because I’m not a professional seamstress and I just make these things up as I go.

  1. Leave about 1 inch around the borders of the pages, to leave room for finishing the edges later.
  2. As much as possible, pin things down before you sew, so you can make sure the pages are functional and you haven’t left anything out.
  3. I recommend doing all the work for one or two (front and back) pages at a time.  This makes the project a little less overwhelming.  Your kids can even begin playing with the pages you’ve made while you’re still working on the others.
  4. Whenever I say “outline” in this tutorial, I’m referring to zig zag.  I use the zig zag stitch to sew my pictures down so that they stay put, while still looking pretty.  I call it “outlining” because it looks like you’re taking a thick marker and outlining your elements.

Instructions

For the pages: Cut 20″ x 10″ rectangles for your pages.  (You can just cut out one at a time, or if you’re sure you want to make a big fat quiet book like mine, cut out 10.)

For the cover:

Now don’t get all scissor happy and cut these in half.  DO NOT cut these in half.  Haha.  I have been known to cut things that aren’t supposed to be cut!

Cut one 22″ x 12″ rectangle out of your heavy (denim) fabric for the outside of the cover.

Cut one 22″ x 12″ rectangle out of the pretty fabric for the liner.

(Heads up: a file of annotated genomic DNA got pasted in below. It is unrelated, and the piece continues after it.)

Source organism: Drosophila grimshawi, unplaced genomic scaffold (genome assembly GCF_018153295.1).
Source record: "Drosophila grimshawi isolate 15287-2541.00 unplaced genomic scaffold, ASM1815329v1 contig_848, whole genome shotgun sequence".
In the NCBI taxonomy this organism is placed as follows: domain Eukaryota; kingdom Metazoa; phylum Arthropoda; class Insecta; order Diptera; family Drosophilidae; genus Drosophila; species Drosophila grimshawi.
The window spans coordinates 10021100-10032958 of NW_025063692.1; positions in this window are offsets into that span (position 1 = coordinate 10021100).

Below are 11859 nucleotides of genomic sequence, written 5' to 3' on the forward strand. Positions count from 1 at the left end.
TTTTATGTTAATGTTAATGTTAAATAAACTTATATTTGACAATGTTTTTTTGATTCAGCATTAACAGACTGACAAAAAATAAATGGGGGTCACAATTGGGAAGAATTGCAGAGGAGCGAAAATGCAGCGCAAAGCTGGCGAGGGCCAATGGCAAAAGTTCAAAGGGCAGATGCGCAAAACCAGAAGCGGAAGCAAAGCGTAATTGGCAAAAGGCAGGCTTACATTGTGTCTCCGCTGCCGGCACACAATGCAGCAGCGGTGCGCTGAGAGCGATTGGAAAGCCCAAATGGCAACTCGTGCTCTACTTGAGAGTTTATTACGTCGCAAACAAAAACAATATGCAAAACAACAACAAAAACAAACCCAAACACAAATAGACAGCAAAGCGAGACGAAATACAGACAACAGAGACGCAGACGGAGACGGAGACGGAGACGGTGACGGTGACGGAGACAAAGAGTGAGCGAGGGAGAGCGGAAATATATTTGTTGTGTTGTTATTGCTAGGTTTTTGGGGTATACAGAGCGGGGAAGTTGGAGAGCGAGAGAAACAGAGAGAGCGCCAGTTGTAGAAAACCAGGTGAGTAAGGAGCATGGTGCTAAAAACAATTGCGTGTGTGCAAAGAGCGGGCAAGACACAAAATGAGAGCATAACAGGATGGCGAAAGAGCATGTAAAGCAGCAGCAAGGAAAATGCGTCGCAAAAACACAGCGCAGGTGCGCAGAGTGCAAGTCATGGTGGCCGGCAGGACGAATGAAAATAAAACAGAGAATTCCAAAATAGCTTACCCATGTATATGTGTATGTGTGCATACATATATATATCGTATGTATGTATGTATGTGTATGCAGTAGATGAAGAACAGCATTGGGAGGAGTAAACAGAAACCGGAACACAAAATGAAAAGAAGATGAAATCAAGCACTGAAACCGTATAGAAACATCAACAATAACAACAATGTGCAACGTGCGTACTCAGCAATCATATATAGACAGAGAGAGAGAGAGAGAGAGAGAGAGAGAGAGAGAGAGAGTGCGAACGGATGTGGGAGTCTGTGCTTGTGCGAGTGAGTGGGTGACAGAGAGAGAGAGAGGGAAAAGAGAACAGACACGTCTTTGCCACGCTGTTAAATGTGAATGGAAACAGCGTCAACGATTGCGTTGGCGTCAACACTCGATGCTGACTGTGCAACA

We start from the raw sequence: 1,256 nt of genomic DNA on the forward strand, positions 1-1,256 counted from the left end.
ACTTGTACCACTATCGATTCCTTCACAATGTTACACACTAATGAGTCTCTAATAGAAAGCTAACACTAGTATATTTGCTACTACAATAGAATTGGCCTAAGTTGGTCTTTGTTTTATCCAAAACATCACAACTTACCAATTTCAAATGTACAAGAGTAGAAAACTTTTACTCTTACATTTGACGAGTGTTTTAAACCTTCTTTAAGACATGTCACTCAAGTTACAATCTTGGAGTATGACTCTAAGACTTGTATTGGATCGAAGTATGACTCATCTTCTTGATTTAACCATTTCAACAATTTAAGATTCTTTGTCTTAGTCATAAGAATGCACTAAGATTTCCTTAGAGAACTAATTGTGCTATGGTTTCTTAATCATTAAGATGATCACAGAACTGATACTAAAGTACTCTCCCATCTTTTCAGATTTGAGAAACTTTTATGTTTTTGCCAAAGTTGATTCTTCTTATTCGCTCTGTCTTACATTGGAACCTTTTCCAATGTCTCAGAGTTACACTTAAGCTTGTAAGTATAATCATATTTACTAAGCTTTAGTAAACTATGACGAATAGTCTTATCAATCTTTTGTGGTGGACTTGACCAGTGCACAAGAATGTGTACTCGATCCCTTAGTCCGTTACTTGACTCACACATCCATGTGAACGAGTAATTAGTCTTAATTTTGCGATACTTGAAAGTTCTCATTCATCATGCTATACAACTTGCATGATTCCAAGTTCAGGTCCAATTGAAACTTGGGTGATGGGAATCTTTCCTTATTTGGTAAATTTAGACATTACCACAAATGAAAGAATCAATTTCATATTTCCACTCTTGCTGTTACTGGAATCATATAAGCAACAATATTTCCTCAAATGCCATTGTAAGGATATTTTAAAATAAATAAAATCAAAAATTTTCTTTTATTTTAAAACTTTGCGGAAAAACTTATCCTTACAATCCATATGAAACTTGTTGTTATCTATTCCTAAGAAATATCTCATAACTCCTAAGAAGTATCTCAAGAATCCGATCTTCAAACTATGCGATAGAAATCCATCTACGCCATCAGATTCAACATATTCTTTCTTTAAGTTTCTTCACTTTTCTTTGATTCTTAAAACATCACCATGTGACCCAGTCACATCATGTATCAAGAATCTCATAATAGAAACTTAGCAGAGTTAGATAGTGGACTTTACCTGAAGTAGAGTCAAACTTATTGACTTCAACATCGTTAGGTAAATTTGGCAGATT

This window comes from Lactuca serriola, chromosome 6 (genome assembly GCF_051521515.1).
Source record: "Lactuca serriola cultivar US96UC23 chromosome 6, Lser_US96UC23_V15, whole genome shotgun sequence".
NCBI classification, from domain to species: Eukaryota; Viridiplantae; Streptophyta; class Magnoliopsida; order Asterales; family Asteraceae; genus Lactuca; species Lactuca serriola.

Pictures and Activities:

This is where you get creative!  I LOVE this part.

Lay out your cover, liner and pages just as you would if you were looking at a finished book.

Work on each page and place it back in the book so that you don’t get them mixed up, especially if you make a train that will take up two pages.

Page 1: Match My Balloons. For 5 balloons, each a different color, take a glass or some other round object you can use and trace 3 circles for each color.  Or make yourself a cardboard circle and use it as a pattern.

Take one circle of each color and attach the bottom part of the snap.  Arrange the balloons how you want them and pin them down.  Always leave at least 1 inch around the borders of the page.  Use yarn as balloon strings.

Take the 2nd balloon of the same color and sew on the snap, or use your snap setter.

Take the 3rd balloon of the same color and place it on top of the one with the snap and sew them together with a zig zag stich.  Keep it narrow and match the thread to “outline”.

Page 2: Tie My Football.  Here is a picture of the football.  Add a shoestring and they can practice tying.  This one is very simple.  I cut 2 rectangles out of fake leather fabric and put eyelets in with the eyelet pliers.

Page 3: All Sports.  I cut out shapes for a soccer field, baseball home plate, baseball mitt, field goal and basketball hoop (happened to have some fabric with a hoop pictured on it).  Buy ball and bat buttons.  Leave pockets where the buttons can go and attach the buttons with a string and sew over the string when you outline the fabric piece.  Reinforce your knots with a bit of adhesive (super glue, regular glue, nail polish…).